Stable fluorinated alkylated lithium malonatoborate salts for lithium-ion battery applications

- UT-Battelle, LLC

The invention is directed in a first aspect to electrolyte salt of the general formula Li+Z−, wherein Z− has the following chemical formula: wherein R1 is an alkyl group (R′) containing at least one and up to twelve carbon atoms, and R2 and R3 are independently selected from fluorine atom, hydrocarbon groups R, alkoxy groups (—OR), and ester groups —OC(O)R, wherein R2 and R3 can optionally interconnect via R functionalities to form a boron-containing ring. The invention is also directed to electrolyte compositions in which the above electrolyte salt is incorporated. The invention is further directed to lithium-ion batteries containing these electrolytes.

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Description
CROSS REFERENCE TO RELATED APPLICATION

The present application claims benefit of U.S. Provisional Application No. 62/157,031, filed on May 5, 2015, all of the contents of which are incorporated herein by reference.

GOVERNMENT SUPPORT

This invention was made with government support under Prime Contract No. DE-AC05-00OR22725 awarded by the U.S. Department of Energy. The government has certain rights in the invention.

FIELD OF THE INVENTION

The present invention relates generally to electrolyte compositions for lithium-ion batteries, and more particularly, to organoborate-containing lithium salts, electrolyte compositions containing such salts, and lithium-ion batteries containing such salts and electrolyte compositions.

BACKGROUND OF THE INVENTION

Lithium-ion batteries (LIBs) are widely used in consumer electronics, such as laptop computers, camcorders, cameras, and cell phones, and are being increasingly considered for applications in electric vehicles and other high-power applications. With pressing worldwide environmental concerns, lithium-ion batteries are being particularly considered for use in electric vehicles (EVs), hybrid electric vehicles (HEVs) and plug-in hybrid-electric vehicles (PHEVs).

The lithium-containing electrolyte has long been an indispensable part of lithium-ion batteries (LIBs), as it plays a critical role in the battery performance. The lithium salt not only is the primary source of free conducting lithium ions, but it also mediates the electrochemical window of the electrolyte and the formation of solid electrolyte interphase (SEI) on the surface of electrodes (Xu, K., Chem. Rev., 2004. 104: p. 4303-4417). Stable lithium salts are even more important for the development of 5.0 V lithium-ion batteries, which are currently being actively pursued in order to increase the power and energy density of the cells. Thus far, LiPF6 has been the most common salt in carbonate mixtures for commercial LIBs, mainly due to its optimum combination of ionic conductivity, ion dissociation, electrochemical window, and electrode interfacial properties. However, LiPF6 is seldom outstanding with respect to any single parameter, and LiPF6 has raised safety concerns in large scale plug-in, hybrid, and all electric vehicles (EVs) because of its low chemical and thermal stability (Tarascon, J. M. and M. Armand, Nature, 2001. 414(6861): p. 359-367). Consequently, researchers have focused on synthesizing new lithium salts to replace LiPF6. Among the new lithium salts, the most favored ones are those containing fluorine atoms, such as lithium bis(trifluoromethylsulfonyl)imide (LiTFSI), lithium bis(perfluoroethylsulfonyl) (LiBETI), lithium tris(trifluoromethylsulfonyl) methide (lithium methide), and lithium pentafluoroethyltrifluoroborate (LiFAB), all of which have been extensively studied during the last two decades.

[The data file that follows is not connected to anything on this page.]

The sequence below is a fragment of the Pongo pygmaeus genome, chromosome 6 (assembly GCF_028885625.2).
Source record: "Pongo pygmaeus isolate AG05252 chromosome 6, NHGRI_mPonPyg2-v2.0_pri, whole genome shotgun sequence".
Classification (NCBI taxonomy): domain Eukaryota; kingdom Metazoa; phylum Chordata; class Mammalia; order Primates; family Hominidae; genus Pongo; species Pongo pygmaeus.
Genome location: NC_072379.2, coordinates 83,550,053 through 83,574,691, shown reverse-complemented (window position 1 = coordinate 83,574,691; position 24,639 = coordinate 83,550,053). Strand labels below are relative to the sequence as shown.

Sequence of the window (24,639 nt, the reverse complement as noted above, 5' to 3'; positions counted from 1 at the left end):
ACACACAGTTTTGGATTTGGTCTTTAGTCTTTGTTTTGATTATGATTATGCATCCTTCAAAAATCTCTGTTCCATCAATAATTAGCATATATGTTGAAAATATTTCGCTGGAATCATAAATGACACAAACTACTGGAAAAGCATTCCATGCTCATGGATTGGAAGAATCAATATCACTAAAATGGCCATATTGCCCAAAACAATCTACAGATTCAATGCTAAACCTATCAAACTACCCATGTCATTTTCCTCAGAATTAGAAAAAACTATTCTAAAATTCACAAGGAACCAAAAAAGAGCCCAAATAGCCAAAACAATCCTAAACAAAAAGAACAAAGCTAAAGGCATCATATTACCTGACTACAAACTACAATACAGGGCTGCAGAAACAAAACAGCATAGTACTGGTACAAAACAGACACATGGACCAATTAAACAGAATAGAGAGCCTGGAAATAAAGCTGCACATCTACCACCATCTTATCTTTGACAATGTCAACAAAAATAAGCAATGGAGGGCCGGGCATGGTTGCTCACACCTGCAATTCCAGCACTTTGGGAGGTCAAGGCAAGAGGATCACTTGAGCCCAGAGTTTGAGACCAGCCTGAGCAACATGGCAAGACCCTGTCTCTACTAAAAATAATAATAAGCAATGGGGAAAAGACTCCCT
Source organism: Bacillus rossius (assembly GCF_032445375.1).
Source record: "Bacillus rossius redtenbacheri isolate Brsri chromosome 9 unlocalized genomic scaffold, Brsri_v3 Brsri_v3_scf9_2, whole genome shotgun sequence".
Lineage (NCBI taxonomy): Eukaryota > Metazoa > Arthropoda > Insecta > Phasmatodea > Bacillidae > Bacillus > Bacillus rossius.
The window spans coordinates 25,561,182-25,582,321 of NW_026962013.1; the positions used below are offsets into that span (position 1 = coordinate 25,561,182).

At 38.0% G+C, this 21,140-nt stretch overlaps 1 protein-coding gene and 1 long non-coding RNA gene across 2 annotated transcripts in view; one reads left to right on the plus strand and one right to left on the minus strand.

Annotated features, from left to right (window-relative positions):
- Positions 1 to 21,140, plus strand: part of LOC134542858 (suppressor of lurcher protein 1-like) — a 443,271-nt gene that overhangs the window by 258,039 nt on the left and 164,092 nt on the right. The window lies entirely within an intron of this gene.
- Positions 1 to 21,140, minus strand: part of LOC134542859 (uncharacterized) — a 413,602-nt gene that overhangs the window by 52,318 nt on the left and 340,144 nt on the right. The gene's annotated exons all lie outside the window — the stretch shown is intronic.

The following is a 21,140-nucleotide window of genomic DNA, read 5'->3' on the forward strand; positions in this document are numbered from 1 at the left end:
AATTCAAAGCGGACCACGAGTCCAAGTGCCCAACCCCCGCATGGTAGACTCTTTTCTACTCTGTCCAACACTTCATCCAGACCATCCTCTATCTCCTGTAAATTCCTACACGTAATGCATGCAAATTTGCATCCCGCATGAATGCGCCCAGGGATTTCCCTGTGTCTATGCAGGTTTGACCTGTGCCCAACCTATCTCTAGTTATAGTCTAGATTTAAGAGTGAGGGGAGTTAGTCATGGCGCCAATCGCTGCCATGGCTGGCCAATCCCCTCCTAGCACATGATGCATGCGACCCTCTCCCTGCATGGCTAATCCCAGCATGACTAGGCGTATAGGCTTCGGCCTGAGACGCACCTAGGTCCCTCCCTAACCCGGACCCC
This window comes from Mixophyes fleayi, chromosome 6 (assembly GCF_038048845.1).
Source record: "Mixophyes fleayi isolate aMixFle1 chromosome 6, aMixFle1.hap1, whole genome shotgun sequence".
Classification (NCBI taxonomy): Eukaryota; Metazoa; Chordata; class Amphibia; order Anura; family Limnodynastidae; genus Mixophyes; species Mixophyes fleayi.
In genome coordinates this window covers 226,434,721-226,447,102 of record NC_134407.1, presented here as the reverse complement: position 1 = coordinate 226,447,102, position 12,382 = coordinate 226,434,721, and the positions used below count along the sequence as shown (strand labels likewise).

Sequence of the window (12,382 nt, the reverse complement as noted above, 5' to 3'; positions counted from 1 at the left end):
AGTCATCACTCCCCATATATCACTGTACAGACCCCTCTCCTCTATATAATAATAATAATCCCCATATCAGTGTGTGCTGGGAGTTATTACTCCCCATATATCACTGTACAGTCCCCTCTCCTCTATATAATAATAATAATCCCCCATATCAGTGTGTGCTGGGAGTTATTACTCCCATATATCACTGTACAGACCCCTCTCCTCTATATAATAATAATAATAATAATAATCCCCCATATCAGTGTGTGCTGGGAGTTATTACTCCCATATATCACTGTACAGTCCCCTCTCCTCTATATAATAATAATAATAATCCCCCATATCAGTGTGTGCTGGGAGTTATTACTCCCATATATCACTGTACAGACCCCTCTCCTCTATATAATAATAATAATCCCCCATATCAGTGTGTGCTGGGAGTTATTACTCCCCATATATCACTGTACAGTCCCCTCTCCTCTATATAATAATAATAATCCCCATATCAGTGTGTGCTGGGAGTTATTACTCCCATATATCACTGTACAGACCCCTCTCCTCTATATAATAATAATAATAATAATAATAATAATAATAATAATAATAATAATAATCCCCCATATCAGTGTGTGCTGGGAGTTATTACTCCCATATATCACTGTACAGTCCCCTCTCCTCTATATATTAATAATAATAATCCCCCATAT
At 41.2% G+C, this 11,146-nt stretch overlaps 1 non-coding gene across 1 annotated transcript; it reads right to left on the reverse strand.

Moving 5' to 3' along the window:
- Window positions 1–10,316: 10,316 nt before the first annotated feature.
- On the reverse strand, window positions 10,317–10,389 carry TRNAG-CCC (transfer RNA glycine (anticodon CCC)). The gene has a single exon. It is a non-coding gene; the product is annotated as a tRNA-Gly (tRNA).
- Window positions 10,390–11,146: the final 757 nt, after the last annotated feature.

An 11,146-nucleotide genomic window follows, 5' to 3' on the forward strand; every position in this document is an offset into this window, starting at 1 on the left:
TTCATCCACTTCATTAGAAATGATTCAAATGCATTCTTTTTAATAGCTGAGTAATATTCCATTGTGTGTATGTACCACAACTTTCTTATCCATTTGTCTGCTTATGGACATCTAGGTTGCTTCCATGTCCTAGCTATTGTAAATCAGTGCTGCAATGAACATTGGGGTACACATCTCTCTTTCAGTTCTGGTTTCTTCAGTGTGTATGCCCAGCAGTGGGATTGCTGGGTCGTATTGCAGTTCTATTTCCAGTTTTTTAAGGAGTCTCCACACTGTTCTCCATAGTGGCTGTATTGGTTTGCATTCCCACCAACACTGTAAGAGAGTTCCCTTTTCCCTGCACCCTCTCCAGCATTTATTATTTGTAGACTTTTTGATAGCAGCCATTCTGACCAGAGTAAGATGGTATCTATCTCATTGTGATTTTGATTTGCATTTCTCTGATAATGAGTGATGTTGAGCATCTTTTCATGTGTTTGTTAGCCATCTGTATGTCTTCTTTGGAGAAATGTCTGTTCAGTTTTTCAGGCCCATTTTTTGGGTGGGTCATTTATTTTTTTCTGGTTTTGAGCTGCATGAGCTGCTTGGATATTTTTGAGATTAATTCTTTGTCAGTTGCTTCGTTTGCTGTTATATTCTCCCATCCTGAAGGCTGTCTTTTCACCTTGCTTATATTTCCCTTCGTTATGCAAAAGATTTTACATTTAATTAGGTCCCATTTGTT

Lithium orthoborate as a distinct family of lithium salts has been intensively studied because of their thermal stability (e.g., Barthel, J. W., et al., J. of Electrochem. Soc., 1995, 142: p. 2527-31). One particular member is lithium bis(oxalato)borate (LiBOB), which shows significantly improved thermal stability over LiPF6 at an elevated temperature of 70° C. (e.g., Xu, K., et al., Electrochem. Solid-State Lett., 2002. 5: p. A259). Also, a unique feature of LiBOB is the participation in SEI formation by the BOB anion, allowing the use of pure PC-based electrolyte in graphite electrode-based cells without causing solvent co-intercalation and graphite exfoliation (Xu, K., et al., Solid-State Lett., 2002. 5: p. A259). The reduction process of LiBOB at ca. 1.7 V vs. Li/Li+ is believed to be closely related to the oxalate moiety that affects the initial irreversible capacity (Xu, K., et al., Electrochem. Solid-State Lett., 2003. 6(6): p. A117-A120.). However, it is still difficult to determine whether the oxalate originated from the BOB anion or from an independent oxalate impurity in the LiBOB electrolyte. Furthermore, the SEI films from LiBOB-based electrolyte are more resistive than that from LiPF6-based electrolyte.